Going northwards, the process is less impressive; but note the admirable effect of the street’s narrowing between the tower of the Guild Chapel and the jutting-out end of the Falcon Hotel, 1, while the pediment of the town hall holds the distant centre of the view.
Northwards again Lloyds Bank (in fact on the north side of Bridge Street) provides complete closure from the west side of High Street, 10, but from the east side, Union Street (cut through in the nineteenth century) opens the view as it disappears downhill, 11.
(d) Minor effects. The progressive revelation of the town hall as one moves eastwards along Ely Street, 12-15, the view held by a tall house on the south side; the quiet enclosure of Scholar’s Lane; John Street in the ‘New Town,’ a domestic backwater of impressive scale off the noisy channel of Guild Street; the little pedestrian Cook’s Alley, agreeably linking Henley Street and Wood Street.
(a) Most of Stratford’s streets have no proper scale. The town is predominantly of two storeys, and the streets are too wide for the height of the houses. This is especially unfortunate in Bridge Street, Wood Street, Henley Street (the west end), and above all in Rother Street, 16, the big triangular market place, which is quite insignificant as a town place; only the handsome Georgian offices of the Borough Council on the west side give a hint of the right scale.
Since most of the buildings in these streets are of no great interest in and for themselves, the opportunity should be taken, when rebuilding is necessary, to increase their height to three storeys; but this must be done consistently to avoid a too jagged roofline.
(b) Many streets begin well and then peter out as they move away from the centre - see Wood Street and Henley Street (westwards), Chapel Lane and Sheep Street (eastwards), Union Street (northwards). All of them need consolidating when opportunities offer.
(c) Stratford seriously lacks vertical accents, especially in the west part of the town, which often appears simply trivial. A five-storey point block is proposed in the Frederick Gibberd scheme for the area between Wood Street and Ely Street. Six or seven storeys, if slender, would be better; and something of the same sort is needed to the west of Birmingham Road, near the junction with Windsor Street.
New buildings in Stratford are now no longer all half-timbered, though fancy restorations still go on - see the dreadfully mean treatment of the White Swan in Rother Market.
(a) Cornmarket site (comer of High Street and Sheep Street) - new shops by Frederick Gibberd, 17. The job was obviously difficult, and the scale is right; but the design tries too self-consciously for a ‘modem’ equivalent of ‘traditional’ half-timber and gables. The result is a building that seems somewhat timid and weak beside its more confident and straightforward neighbours.
This effect is increased by the building’s being set back about twenty-five feet - too much or not enough - leaving what it is too charitable to call a square. It is, rather, a messy little comer, which has been made worse in the usual municipal manner by spattering the ground with wretched little flower-beds.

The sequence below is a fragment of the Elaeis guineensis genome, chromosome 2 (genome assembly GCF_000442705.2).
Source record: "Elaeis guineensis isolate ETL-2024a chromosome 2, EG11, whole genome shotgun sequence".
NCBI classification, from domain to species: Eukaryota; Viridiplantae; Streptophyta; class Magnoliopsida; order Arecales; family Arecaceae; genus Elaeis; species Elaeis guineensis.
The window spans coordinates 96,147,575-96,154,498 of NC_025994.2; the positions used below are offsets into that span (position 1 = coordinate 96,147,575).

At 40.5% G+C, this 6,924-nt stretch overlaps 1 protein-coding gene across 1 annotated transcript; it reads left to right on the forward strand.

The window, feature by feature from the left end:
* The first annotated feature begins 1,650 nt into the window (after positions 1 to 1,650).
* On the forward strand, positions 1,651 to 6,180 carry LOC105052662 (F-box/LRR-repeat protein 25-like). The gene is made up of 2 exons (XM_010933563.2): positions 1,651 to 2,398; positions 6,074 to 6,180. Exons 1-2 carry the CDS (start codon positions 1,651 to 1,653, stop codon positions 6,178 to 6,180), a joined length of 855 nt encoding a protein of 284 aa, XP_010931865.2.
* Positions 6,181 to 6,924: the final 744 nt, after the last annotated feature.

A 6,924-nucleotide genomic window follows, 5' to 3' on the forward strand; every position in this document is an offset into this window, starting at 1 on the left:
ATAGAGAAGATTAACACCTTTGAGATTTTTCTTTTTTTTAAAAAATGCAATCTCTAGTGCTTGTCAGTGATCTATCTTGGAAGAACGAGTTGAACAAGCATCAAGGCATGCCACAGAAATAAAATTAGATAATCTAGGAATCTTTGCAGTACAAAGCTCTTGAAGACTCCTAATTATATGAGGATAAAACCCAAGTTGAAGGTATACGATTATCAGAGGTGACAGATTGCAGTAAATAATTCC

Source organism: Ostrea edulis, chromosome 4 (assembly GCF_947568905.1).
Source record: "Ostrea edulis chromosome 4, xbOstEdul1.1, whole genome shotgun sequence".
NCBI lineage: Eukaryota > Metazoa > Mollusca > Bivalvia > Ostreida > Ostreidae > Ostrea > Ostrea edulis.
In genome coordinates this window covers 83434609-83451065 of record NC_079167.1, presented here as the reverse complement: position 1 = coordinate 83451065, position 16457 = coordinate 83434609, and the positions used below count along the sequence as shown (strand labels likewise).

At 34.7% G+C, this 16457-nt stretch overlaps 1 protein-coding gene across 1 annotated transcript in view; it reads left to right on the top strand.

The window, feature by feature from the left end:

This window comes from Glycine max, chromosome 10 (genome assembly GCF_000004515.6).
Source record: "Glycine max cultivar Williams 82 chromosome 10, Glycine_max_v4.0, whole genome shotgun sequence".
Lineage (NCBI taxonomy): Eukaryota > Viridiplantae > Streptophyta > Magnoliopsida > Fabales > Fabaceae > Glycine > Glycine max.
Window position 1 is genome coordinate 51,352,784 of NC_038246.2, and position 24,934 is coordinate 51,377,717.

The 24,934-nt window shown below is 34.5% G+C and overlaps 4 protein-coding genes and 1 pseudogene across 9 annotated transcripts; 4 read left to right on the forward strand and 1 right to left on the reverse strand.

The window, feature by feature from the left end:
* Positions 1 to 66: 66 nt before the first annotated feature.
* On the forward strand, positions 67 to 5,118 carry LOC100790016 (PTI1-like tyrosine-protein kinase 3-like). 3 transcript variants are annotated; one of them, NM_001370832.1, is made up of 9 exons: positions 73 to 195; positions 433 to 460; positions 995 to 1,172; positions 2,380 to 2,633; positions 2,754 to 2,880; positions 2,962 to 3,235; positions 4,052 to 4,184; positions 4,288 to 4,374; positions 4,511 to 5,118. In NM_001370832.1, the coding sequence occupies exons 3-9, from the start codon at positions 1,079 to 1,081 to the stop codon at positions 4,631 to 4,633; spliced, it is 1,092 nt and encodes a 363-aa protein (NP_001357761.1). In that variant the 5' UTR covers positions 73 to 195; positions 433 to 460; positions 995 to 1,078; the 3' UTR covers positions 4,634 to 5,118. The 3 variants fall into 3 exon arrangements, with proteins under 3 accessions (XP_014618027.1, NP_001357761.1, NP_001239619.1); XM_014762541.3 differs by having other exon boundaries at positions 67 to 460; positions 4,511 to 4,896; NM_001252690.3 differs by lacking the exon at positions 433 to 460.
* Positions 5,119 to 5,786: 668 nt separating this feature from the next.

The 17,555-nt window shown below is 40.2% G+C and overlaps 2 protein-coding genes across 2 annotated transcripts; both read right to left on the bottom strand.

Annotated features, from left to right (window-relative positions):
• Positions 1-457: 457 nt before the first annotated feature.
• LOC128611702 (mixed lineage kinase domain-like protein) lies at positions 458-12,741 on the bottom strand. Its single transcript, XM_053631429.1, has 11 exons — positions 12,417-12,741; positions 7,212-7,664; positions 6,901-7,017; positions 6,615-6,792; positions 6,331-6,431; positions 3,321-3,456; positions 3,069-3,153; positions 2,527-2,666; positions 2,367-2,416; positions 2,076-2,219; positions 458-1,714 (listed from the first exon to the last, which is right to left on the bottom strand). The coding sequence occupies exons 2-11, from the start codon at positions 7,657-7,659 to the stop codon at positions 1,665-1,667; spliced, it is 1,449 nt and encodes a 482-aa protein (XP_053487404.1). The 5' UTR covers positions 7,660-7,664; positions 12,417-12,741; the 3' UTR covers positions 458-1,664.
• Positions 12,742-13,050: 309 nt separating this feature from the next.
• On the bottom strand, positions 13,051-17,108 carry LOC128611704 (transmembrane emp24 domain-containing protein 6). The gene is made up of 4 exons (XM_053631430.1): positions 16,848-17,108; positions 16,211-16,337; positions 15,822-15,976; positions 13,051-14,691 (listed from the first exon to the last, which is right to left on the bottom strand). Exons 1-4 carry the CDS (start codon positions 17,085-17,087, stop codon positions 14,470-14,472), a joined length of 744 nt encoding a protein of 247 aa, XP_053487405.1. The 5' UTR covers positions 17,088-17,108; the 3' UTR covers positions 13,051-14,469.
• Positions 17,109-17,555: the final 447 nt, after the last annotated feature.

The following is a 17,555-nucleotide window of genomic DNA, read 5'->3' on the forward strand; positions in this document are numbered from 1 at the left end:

A good (though possibly accidental) effect is to be gained by looking westwards from under the overhang of the new building, 18, which neatly reflects the skyline of the houses in Ely street.
(b) Meer St. Being almost completely rebuilt, 19. The architectural details are poor; but again the scale is right, and the emphasizing of the curve of the street bold and convincing.
(c) New GPO in Bridge St. A dullish building, but once again of a good scale and handsomely joined to the roof-line of its neighbours.
(d) New Shakespeare Institute, Henley street, 20, in the gardens immediately west of the birthplace: ostentatiously modern and ostentatiously expensive (or so it appears). The site seems well-filled, but the details are coarse and the massing clumsy.
(e) J C Smith’s Shop, High street, 21, a grim piece of neo-Georgian, making a vicious gash at ground-floor level and, above, a stretch of sheer dullness in this otherwise cheerful street.
(f) Facelift. Several streets in the centre of the town have recently had the treatment, each one taken on by a different firm of architects., The general impression is of too much fuss and too little coherence. Bright colours everywhere (pastel is now out) - often vulgar and pointless, as where a decent brick facade has become shiny blue or khaki.
Lettering sometimes good (the Anchor Hotel), sometimes merely modish and cheap (Land’s, Bridge Street). Incidentally, Stratford is a rich storehouse of lettering examples, which range from excellent (of several types) to genteelly depraved, with sometimes both extremes on the same building.
PROPOSALS AND OPPORTUNITIES
(a) The centre of Stratford will be barely tolerable until the traffic is almost entirely removed. The Ministry is being asked to consent to an east-west bypass south of the town, crossing the river near the old WR railway, in addition to a new bridge, north of Clopton Bridge, to take through traffic on the A34 from Oxford to Birmingham.
The northern bypass is already agreed on, as proposed by the town council. Until the northern bypass is built, the Birmingham traffic will have to use Guild Street, as it does at present, but via a very awkward dog-leg. Restrictions will be necessary on Clopton Bridge to oblige traffic to use the new route; the New Town will be as effectively isolated as before the existence of Union street.
Guild Street is seen by the town council as eventually forming part of an ad hoc inner ring, continued along Birmingham Road, Arden Street, Grove Road and Evesham Place.